There’s nothing worse than a poor night’s sleep. The hours of tossing and turning leave you feeling irritable and drained when morning arrives. For decades, many people have turned to over-the-counter or prescription sleep aids to get some much-needed sleep, but the medications come with some pretty serious side effects. Then there are the increasingly popular natural sleep aids, from melatonin supplements to cannabidiol (CBD) products. Indeed, CBD sleep products are everywhere, from big box retailers to local health food stores. But are they effective? Are they safe? And, if they are, when should you take them? We connected with several renowned cannabis researchers and physicians to find out. Read on for their input and advice on when to take CBD oil for sleep.
What is CBD?
The terminology here can get a little confusing: Cannabis refers to everything derived from the plant Cannabis sativa. To make the stuff some folks roll up into a joint, the flowers of the cannabis plant are dried and crushed. Cannabidiol (or CBD) is a plant compound derived from marijuana or hemp. It’s just part of the plant and it doesn’t include Tetrahydrocannabinol (or THC), which a compound in the cannabis plant that’s responsible for the “high” associated with marijuana.
“CBD is biologically active, meaning it interacts at numerous ‘targets’ in the human brain and body,” explains Bonnie Goldstein, MD, a California-based physician and author of Cannabis Is Medicine: How Medical Cannabis and CBD are Healing Everything from Anxiety to Chronic Back Pain. “So far, researchers have found over 75 targets… where CBD impacts human physiology, providing anti-inflammatory, analgesic, anticonvulsant, anti-anxiety and other profound effects.”
“Cannabis contains about 140 different compounds,” adds Daniele Piomelli, PhD, Director of the University of California, Irvine’s (UCI) Center for the Study of Cannabis. “The most famous is THC, which causes the ‘high’ in people who use marijuana. But CBD doesn’t have such an effect and isn’t intoxicating at all.”
Thanks to its impact on different areas of the body and lack of inebriating effects, CBD is ripe for research. Scientists all over the world are working to unlock its benefits for pain relief, anxiety control, and of course, sleep. And people are taking notice: According to a recent survey, 25% of Americans are either currently using CBD products or are interested in trying them for a variety of health conditions.
CBD can be manufactured from hemp or marijuana. Both are plants of the same species, but they contain different amounts of THC. Hemp-based CBD is legalized nationwide and contains low levels of THC (below 0.3%). Conversely, marijuana-based CBD has higher amounts of THC, so it’s only sold in states with medical marijuana dispensaries and/or legalized recreational marijuana. (Click through for more on the laws regarding CBD.)
The CBD gummies and oils featured in this article (see recommendations below) use hemp-based CBD and can be purchased anywhere in the U.S.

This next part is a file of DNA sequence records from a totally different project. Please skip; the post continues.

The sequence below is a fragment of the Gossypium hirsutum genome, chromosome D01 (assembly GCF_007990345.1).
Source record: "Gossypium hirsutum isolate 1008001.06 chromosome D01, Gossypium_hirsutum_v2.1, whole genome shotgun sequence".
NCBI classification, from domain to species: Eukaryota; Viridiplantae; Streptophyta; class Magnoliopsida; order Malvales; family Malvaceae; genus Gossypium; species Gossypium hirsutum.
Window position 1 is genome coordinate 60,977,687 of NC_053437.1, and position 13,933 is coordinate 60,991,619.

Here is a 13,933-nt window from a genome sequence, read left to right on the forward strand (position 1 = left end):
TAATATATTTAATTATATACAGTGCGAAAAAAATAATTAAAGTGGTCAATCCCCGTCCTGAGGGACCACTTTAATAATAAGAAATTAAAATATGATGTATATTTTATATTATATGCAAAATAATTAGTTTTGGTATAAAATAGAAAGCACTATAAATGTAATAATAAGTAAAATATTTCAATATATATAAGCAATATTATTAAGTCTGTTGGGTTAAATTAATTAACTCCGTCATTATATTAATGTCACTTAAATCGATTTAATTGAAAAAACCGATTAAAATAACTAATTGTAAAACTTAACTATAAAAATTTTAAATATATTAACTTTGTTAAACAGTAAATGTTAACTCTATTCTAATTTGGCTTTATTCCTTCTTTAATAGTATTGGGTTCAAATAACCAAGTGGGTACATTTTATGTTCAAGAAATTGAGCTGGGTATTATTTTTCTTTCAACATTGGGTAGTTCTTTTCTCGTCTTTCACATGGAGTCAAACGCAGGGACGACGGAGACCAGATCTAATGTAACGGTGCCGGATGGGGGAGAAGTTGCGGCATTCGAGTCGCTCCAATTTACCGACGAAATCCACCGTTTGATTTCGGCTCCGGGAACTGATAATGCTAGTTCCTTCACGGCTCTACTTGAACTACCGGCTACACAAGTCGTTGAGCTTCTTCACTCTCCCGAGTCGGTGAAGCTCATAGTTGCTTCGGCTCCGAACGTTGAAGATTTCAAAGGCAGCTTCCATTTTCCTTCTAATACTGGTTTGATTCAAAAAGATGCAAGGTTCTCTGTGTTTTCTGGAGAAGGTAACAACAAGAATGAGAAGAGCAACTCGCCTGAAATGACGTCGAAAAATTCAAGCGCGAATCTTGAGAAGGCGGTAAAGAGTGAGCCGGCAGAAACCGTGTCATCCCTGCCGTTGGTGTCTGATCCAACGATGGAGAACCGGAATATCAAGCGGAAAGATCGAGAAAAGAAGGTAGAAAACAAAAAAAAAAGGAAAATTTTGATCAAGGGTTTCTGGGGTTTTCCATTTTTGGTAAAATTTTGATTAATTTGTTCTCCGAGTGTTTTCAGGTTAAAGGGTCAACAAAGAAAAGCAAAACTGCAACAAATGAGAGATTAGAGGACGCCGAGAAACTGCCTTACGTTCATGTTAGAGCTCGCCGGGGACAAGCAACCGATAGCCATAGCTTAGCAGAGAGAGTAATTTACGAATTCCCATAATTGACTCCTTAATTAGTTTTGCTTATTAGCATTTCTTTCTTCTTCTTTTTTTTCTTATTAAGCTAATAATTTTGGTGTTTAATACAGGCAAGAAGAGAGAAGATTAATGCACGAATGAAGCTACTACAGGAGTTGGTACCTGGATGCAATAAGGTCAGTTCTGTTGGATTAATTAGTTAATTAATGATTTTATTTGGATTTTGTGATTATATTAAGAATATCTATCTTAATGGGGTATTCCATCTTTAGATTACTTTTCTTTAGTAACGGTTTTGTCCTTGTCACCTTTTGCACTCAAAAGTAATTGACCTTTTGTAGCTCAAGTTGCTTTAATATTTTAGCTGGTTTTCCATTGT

CBD is available in many forms, from oils and gummies to topical lotions, drinks and other edibles. But when it comes to CBD for sleep, gummies and oils are the most popular options. And as with many prescription and natural sleep remedies, some people experience positive results when taking CBD for sleep, while others don’t. Ryan Vandry, PhD, a professor of psychiatry and behavioral medicine at Johns Hopkins University, whose research focuses on the behavioral pharmacology of cannabis, notes that “the existing science on CBD indicates that it isn’t sedating like most sleep medications are.
But one recent study, published in the Journal of the American Nutritional Association, found that people who took 15 mg of CBD experienced sleep improvements equal to those of people who took 5 mg of melatonin.
Experts agree that CBD seems to work best for sleep when you have other symptoms or health conditions that interfere with sleep. “Those who take low-dose CBD and report that it helps likely are able to sleep better because they are less anxious or having less pain,” explains Dr. Goldstein.
“CBD helps reduce inflammation, which lowers pain and anxiety and improves sleep,” explains Mary Clifton, MD, a board-certified internal medicine physician, an expert on the use of CBD and a consultant for CannabisMD.com. “And new research indicates CBD may calm menopause symptoms, such as night sweats and hot flashes.” But she adds this caveat: “CBD doesn’t work for 20% of those who try it.” (Click through to see how one woman overcame hot flashes and insomnia with CBD.)
When to take CBD oil for sleep: What conditions it’s most likely to help
Research shows that CBD is a powerful sleep aid for people suffering from certain medical conditions. Keep reading to learn more about these conditions and how CBD oil helps, then keep scrolling for more the right time to take CBD oil for sleep:
When you have sleeplessness caused by anxiety
Researchers have identified a link between people with anxiety disorders and severe insomnia. It makes sense: If you’re under extreme stress or stuck on the worry wheel, it’s hard to relax. Here too, CBD may be a boon.